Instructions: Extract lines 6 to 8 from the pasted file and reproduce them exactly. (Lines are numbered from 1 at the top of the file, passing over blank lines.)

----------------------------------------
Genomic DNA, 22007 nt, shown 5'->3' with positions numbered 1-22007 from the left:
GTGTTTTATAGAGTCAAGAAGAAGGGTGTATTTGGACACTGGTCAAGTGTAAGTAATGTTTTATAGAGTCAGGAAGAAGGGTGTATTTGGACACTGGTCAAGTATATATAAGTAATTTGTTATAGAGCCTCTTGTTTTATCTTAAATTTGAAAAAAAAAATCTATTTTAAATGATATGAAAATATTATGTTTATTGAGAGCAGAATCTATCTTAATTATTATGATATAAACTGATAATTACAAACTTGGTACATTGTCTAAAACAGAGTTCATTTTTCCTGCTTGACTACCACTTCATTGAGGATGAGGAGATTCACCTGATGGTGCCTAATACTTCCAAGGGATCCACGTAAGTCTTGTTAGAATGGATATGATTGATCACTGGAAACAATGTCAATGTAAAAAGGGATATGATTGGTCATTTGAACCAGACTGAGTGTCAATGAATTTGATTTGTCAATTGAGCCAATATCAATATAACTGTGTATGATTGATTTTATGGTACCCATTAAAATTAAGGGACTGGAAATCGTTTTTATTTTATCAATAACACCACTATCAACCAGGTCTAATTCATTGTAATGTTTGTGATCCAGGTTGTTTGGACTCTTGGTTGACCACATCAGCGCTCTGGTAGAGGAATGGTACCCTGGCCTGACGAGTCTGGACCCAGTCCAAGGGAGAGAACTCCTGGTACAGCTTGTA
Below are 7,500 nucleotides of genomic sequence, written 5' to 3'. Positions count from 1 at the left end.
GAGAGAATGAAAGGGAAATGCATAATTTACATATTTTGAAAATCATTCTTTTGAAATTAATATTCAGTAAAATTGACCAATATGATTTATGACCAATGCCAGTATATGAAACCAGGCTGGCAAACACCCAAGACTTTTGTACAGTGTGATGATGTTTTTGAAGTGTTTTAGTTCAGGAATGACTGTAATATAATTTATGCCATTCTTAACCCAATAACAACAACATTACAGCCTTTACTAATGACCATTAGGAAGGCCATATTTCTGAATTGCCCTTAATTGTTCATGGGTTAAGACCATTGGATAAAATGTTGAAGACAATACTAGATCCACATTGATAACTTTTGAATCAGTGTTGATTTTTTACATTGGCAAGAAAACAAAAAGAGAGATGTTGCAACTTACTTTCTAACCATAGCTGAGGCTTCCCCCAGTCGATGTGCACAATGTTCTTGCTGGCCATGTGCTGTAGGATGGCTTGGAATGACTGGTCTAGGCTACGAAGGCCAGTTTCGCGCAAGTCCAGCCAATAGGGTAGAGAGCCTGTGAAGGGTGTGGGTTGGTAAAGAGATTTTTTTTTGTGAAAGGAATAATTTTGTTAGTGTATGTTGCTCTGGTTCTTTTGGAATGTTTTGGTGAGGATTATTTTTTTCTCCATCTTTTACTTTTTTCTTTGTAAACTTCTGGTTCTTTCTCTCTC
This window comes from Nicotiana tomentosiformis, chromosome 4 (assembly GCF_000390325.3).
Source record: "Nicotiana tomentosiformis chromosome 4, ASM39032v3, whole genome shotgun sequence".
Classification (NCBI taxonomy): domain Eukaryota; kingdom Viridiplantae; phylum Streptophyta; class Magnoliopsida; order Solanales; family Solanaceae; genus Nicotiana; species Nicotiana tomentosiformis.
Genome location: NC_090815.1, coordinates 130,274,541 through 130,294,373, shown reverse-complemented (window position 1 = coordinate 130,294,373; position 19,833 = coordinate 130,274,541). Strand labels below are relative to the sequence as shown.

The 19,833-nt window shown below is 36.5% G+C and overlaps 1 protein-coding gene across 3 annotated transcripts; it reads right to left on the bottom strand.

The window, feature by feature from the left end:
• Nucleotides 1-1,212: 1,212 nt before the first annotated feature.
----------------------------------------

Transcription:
Source record: "Nicotiana tomentosiformis chromosome 4, ASM39032v3, whole genome shotgun sequence".
Classification (NCBI taxonomy): domain Eukaryota; kingdom Viridiplantae; phylum Streptophyta; class Magnoliopsida; order Solanales; family Solanaceae; genus Nicotiana; species Nicotiana tomentosiformis.
Genome location: NC_090815.1, coordinates 130,274,541 through 130,294,373, shown reverse-complemented (window position 1 = coordinate 130,294,373; position 19,833 = coordinate 130,274,541). Strand labels below are relative to the sequence as shown.